December 30, 2009

Another Great Chart Re- Healthcare

You'll have to click on the image to get a legible version; but basically, the turquoise lines represent countries that have universal coverage provided by public and private insurers, and the orange lines – the U.S. and Mexico – represent the countries that do NOT have universal coverage.

The US line is super-high on the left because that's how much more we spend compared to the other nations. And the US line is much lower on the right because, even though we spend so much more, our life expectancies are actually below the mean average of that in the others.

U.S. insurers have already had decades to show they could deliver better results doing it their way, and it hasn't worked.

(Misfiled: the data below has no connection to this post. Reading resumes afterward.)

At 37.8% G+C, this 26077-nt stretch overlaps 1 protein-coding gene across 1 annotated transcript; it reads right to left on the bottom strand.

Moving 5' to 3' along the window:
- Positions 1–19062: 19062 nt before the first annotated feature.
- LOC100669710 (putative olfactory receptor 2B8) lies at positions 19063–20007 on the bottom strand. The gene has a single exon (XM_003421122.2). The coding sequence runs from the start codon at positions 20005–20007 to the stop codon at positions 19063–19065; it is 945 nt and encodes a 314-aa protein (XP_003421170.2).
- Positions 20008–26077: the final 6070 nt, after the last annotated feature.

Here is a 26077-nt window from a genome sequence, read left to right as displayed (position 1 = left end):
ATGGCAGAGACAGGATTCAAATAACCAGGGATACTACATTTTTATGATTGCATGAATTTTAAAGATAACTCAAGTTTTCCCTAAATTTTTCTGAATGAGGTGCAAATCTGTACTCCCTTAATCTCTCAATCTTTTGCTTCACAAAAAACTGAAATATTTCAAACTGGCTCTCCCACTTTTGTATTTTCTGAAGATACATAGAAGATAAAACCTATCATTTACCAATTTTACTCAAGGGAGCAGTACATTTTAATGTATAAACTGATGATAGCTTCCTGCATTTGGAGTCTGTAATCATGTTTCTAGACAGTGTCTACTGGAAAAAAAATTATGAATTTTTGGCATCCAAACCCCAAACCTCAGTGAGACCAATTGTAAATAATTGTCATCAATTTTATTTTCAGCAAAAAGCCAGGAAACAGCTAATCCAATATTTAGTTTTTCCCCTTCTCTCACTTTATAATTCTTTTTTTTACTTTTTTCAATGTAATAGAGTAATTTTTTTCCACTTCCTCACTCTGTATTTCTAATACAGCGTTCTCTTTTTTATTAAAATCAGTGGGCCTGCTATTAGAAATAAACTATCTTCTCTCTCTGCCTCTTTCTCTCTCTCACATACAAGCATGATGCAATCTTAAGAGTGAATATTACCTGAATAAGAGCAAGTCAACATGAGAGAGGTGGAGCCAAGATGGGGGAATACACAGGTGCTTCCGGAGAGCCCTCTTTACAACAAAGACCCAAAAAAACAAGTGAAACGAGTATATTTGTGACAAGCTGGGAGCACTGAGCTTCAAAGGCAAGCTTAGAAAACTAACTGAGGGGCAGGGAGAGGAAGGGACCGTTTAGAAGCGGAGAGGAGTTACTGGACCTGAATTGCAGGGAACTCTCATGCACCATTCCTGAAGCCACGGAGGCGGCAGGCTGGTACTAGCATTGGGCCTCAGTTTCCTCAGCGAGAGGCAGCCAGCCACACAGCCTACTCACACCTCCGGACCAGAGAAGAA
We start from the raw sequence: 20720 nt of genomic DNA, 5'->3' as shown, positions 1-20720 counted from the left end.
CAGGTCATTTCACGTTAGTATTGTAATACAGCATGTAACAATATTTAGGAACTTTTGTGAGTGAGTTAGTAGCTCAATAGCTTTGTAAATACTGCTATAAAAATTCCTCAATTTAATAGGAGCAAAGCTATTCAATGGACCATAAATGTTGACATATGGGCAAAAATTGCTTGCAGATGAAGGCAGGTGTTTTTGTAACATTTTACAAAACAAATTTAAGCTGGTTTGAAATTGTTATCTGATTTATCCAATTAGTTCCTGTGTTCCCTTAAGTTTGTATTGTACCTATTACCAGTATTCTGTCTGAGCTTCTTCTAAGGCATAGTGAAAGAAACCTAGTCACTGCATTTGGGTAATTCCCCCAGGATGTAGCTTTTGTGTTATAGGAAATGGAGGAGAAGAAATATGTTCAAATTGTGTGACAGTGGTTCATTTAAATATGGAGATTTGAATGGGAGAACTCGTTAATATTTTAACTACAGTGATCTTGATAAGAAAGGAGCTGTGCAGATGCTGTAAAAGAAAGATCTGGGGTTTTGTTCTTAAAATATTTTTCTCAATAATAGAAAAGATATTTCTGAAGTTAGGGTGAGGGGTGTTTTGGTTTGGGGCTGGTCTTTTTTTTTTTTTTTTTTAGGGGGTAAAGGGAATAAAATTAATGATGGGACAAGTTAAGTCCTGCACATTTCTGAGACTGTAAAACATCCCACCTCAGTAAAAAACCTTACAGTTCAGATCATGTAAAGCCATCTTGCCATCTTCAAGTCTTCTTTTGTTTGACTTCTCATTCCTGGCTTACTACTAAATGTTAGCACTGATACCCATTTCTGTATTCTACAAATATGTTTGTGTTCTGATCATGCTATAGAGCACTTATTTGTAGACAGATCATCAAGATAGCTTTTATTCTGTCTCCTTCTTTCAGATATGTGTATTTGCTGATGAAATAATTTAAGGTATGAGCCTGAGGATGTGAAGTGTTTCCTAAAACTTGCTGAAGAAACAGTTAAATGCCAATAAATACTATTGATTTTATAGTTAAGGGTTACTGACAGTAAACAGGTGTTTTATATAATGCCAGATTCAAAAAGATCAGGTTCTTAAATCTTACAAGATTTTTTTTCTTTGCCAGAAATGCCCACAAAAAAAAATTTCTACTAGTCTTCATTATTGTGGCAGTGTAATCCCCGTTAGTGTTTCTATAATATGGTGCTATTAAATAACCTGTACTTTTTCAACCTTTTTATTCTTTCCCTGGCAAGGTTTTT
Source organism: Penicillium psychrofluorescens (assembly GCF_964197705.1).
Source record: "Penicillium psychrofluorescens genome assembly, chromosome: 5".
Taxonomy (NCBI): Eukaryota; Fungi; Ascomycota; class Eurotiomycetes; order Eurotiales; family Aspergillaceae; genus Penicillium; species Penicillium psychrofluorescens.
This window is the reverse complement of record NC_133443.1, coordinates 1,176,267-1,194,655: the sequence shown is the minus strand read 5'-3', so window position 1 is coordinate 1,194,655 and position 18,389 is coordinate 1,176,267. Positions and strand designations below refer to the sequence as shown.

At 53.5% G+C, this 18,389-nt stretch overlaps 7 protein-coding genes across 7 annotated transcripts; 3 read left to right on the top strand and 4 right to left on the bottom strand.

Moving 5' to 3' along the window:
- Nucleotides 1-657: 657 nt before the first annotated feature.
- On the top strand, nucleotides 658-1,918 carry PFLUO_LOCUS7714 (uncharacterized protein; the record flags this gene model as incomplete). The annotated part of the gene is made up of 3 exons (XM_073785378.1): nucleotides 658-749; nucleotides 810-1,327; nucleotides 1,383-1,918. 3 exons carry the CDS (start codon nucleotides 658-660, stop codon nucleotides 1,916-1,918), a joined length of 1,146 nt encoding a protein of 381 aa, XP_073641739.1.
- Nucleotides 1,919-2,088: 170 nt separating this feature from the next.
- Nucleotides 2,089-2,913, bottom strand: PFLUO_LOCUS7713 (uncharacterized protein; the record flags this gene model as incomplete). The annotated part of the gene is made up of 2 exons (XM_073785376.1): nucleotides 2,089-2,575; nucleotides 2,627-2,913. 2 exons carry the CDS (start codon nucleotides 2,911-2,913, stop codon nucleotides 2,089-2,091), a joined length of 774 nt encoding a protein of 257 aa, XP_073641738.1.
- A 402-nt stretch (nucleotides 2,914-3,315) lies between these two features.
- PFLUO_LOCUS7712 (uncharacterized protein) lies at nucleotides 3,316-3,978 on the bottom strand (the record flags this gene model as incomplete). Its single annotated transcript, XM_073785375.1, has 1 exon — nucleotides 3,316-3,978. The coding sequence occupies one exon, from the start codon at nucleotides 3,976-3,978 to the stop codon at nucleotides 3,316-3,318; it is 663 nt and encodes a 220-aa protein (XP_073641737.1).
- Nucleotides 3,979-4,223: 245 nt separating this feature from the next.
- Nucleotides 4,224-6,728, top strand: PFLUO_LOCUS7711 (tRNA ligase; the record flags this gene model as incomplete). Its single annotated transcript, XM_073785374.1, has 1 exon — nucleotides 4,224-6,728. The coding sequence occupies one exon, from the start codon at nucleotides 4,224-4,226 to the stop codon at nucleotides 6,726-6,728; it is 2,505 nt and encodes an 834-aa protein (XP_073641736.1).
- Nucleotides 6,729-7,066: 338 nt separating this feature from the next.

In contrast, in many other countries, universal coverage with a public option has been working well for decades; it's a proven solution.

UPDATE: Here's a calculator to help you figure out how you'd fare under the new law as of this writing. I'd check the results under the "Senate Leadership Bill," since it seems whatever passes will more closely resemble that version. In my own case, it says I wouldn't be eligible for any subsidy, I should expect to pay nearly 13% of my before-tax income for insurance – and that doesn't count whatever I'll have to pay in deductibles, co-pays, etc. – AND there would be no cap on premium increases.

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